PERMACULTURE AND COMMUNITY FOR SUSTAINABLE LIVING
We host visitors all year and are open to various types of work-trade or other arrangements depending on your needs, resources, and interest. We have a 2-week minimum for folks who would like to be part of the village, and longer term membership is negotiated on a case-by-case basis.
Some FAQ for visitors:
Do you grow all your own food? How sustainable are you?
We do grow and process much of our own food, especially in the summer and fall, and this is a focus of our life here. How much, maybe 25% overall, much more Spring through Fall. But we could produce 100%, if we had to, and probably feed 10-20 people well as we go without grain, coffee and chocolate and such. Our garden provides lots of fresh, organic, produce, and we use honey from our bees, eggs from our chickens, milk from our dairy goats. We enjoy harvesting and drying herbs for tea and medicine, canning, pickling, fermenting, and inventing new recipes to enjoy the garden bounty, as well as foraging mushrooms and edible plants from the forest. We also buy groceries regularly, including grains, dairy, condiments, and some processed foods.
We also have a strong sustainable infrastructure for living, including solar panels, spring-fed water, wood stove heat and composting toilets. At the same time, residents maintain jobs or sources of income in the cash economy, drive cars to work, and use fossil fuels and power tools to help us get projects done faster.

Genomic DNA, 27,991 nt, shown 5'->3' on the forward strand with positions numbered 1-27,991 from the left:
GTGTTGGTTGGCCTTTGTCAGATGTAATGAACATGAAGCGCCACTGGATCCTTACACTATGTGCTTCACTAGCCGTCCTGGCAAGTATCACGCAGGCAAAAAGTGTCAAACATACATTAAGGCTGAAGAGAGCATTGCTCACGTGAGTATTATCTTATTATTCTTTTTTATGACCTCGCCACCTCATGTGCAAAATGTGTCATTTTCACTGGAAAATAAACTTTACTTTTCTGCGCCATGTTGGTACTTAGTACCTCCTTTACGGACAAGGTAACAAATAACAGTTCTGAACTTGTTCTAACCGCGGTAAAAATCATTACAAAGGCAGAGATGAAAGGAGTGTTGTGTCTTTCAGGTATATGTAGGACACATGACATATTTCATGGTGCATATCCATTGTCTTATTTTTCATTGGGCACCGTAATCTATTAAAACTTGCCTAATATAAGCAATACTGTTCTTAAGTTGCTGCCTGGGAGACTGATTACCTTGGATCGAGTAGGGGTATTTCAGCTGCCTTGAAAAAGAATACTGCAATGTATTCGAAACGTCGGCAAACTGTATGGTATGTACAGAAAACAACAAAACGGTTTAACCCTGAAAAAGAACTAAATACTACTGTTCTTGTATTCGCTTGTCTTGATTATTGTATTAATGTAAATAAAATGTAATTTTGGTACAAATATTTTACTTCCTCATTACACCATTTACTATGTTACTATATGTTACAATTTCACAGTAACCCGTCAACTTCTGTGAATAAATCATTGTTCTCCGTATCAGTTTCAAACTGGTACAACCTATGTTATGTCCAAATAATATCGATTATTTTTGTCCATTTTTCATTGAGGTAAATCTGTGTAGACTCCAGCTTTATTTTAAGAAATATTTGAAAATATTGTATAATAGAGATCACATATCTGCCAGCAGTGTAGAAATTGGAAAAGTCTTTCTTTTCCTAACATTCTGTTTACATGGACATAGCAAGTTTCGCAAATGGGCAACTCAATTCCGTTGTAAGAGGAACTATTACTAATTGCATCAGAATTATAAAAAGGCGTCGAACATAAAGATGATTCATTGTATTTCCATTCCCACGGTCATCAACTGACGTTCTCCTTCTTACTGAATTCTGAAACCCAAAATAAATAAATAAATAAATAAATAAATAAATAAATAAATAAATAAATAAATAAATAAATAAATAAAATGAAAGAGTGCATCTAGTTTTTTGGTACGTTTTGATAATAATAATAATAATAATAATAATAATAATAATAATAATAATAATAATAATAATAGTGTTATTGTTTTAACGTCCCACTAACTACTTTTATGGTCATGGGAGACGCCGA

We are always interested in learning more and providing for more of our own needs - from baking and fermenting to wild-crafting, trapping, building, and improving our food production capability - as we work towards a future of localized, resilient communities. We welcome your contributions of knowledge, energy and enthusiasm to this ongoing project!
Can you accommodate my dietary needs?
We generally provide simple vegetarian food; all our garden produce is organic but groceries may not be. Vegans have been happy participating in community meals - especially those who have decided to partake in eggs from our contented chickens. Please mention if you have specific dietary guidelines or restrictions, as we may not be able to accommodate strict diets.
Where will I be sleeping?